The Politics of School Integration: Comparative Case Studies
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This book discussed desegregation as a community decision, focusing on case studies from the 1960s. Crain uses comparative techniques based on fifteen case studies of northern and southern cities. The author seeks a 'total' explanation for the decision to desegregate by determining its proximate causes and locating the roots of the decision in the economic, social, and political structure of the community. This is the first attempt to conduct a genuinely scientific analysis of the political process by which school systems were desegregated in this period. The first part of the book documents the way in which eight non-southern, big-city school systems met community demands to reduce segregation. Reactions varied from immediate compliance to months and years of stubborn resistance, some cities maintaining good relations with civil rights leaders and others becoming battlegrounds. In the second part of the book differences in these reactions are explained. The third part focuses on desegregation in the South and is a detailed study of the causes of violence in New Orleans in particular.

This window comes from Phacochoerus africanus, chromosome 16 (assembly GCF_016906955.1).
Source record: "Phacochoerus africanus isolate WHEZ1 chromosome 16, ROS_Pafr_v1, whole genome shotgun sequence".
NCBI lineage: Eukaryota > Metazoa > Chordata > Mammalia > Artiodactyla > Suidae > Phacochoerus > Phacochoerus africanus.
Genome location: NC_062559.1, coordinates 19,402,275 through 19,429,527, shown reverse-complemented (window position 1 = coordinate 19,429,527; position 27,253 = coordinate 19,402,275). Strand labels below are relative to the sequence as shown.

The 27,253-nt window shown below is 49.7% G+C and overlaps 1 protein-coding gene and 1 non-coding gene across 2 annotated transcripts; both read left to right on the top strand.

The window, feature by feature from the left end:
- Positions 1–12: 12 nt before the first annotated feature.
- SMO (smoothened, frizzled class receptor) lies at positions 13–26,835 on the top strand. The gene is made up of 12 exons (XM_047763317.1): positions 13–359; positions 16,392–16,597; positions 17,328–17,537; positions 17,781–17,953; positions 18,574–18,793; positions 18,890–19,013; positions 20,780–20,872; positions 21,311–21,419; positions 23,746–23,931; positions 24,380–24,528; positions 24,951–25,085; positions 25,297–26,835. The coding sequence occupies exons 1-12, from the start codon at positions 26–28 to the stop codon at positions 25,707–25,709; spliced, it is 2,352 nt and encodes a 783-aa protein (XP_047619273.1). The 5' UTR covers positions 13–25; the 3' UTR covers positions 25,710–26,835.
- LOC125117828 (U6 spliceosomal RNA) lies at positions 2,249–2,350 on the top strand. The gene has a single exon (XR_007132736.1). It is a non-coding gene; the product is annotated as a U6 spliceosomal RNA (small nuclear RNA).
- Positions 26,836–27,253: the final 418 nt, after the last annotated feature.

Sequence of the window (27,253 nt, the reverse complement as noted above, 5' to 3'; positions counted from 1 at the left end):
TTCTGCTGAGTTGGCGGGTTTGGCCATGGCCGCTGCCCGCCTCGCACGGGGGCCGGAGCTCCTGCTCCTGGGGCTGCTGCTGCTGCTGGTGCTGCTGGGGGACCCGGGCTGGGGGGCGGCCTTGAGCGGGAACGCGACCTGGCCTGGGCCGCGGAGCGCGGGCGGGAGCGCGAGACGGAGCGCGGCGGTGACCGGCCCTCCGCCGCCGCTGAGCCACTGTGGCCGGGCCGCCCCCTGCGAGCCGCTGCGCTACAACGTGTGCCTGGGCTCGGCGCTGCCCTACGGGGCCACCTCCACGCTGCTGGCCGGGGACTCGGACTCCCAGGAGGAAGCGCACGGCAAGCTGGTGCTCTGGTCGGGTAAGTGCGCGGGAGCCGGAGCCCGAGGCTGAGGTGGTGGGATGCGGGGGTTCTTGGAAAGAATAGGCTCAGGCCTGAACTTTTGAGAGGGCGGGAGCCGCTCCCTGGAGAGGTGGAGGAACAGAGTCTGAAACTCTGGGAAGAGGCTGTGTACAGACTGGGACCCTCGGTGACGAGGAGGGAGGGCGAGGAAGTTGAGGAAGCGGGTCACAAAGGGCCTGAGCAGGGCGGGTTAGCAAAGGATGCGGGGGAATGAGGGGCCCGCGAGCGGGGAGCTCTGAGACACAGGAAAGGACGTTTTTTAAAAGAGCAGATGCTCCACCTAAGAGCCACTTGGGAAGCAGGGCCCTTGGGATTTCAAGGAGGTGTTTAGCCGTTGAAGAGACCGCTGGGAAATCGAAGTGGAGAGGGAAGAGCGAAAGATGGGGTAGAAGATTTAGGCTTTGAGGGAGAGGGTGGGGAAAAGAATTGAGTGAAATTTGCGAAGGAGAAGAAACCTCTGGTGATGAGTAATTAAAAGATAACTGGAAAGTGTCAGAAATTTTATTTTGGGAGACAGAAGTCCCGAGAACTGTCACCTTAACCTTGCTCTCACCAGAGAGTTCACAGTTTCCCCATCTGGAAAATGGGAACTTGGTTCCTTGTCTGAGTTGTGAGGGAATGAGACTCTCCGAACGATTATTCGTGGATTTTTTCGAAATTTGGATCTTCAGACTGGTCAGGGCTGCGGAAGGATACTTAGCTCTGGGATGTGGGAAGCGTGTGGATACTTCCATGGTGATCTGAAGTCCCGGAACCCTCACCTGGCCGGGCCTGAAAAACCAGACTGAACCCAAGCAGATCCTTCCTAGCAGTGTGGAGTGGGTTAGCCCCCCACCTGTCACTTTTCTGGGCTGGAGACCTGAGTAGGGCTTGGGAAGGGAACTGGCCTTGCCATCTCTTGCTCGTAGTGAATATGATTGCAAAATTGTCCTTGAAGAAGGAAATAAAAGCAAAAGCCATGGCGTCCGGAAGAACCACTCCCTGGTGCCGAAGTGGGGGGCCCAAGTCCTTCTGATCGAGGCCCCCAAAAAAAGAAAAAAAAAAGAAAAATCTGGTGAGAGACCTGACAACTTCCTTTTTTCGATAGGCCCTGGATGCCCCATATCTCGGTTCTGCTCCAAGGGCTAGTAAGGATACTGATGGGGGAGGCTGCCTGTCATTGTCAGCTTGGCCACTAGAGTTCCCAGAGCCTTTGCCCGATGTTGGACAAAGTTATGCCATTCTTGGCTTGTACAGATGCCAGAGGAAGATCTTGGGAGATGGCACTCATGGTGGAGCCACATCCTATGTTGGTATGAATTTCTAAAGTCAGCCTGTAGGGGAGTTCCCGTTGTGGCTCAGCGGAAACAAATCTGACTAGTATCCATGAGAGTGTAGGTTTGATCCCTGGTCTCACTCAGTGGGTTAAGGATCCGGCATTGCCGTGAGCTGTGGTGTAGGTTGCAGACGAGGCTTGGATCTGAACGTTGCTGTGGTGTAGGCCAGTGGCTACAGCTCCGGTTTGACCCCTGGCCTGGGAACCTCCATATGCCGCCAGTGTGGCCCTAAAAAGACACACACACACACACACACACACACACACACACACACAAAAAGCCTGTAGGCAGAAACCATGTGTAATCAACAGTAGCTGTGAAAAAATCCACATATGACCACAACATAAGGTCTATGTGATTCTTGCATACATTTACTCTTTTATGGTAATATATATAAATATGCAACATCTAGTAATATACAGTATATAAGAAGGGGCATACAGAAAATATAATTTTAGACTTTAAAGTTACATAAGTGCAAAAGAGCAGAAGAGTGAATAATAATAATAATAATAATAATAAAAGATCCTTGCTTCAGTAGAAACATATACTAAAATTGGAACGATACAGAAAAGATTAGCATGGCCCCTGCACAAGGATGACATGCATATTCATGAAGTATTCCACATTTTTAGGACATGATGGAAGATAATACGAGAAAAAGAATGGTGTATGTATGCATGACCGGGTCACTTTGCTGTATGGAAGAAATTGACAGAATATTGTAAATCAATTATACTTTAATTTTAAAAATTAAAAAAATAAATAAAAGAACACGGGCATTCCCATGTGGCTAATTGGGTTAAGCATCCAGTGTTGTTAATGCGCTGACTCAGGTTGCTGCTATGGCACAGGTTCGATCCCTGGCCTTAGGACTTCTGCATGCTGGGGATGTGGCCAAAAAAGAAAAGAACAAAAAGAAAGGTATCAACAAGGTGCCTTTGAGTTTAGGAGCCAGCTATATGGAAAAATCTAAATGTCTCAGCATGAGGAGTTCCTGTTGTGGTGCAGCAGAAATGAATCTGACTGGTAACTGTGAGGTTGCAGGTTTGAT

The situation there is contrasted with six peacefully desegregated southern cities, and the unique characteristic of New Orleans, as well as the attitude of its powerful economic elite, is explored. The concluding part of the book is a general consideration of the civil rights movement in the cities studied, and the author considers the implications of his findings, both for the future of school desegregation and for studies of community politics. Employing comparative techniques and concentrating upon the outputs of political systems, this is a highly innovative contribution to the study of community power structures and their relationship to educational systems. It remains an effective supplement to courses in sociology, political science, and education as well as an important source of data for everyone concerned with the history or efforts for national integration.
Robert L. Crain is professor emeritus of sociology at education at Teachers College, Columbia University. He is the author of numerous works including Stepping over the Color Line: African-American Students in White Suburban Schools and The Politics of Community Conflict.
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- ID: 9780202363653
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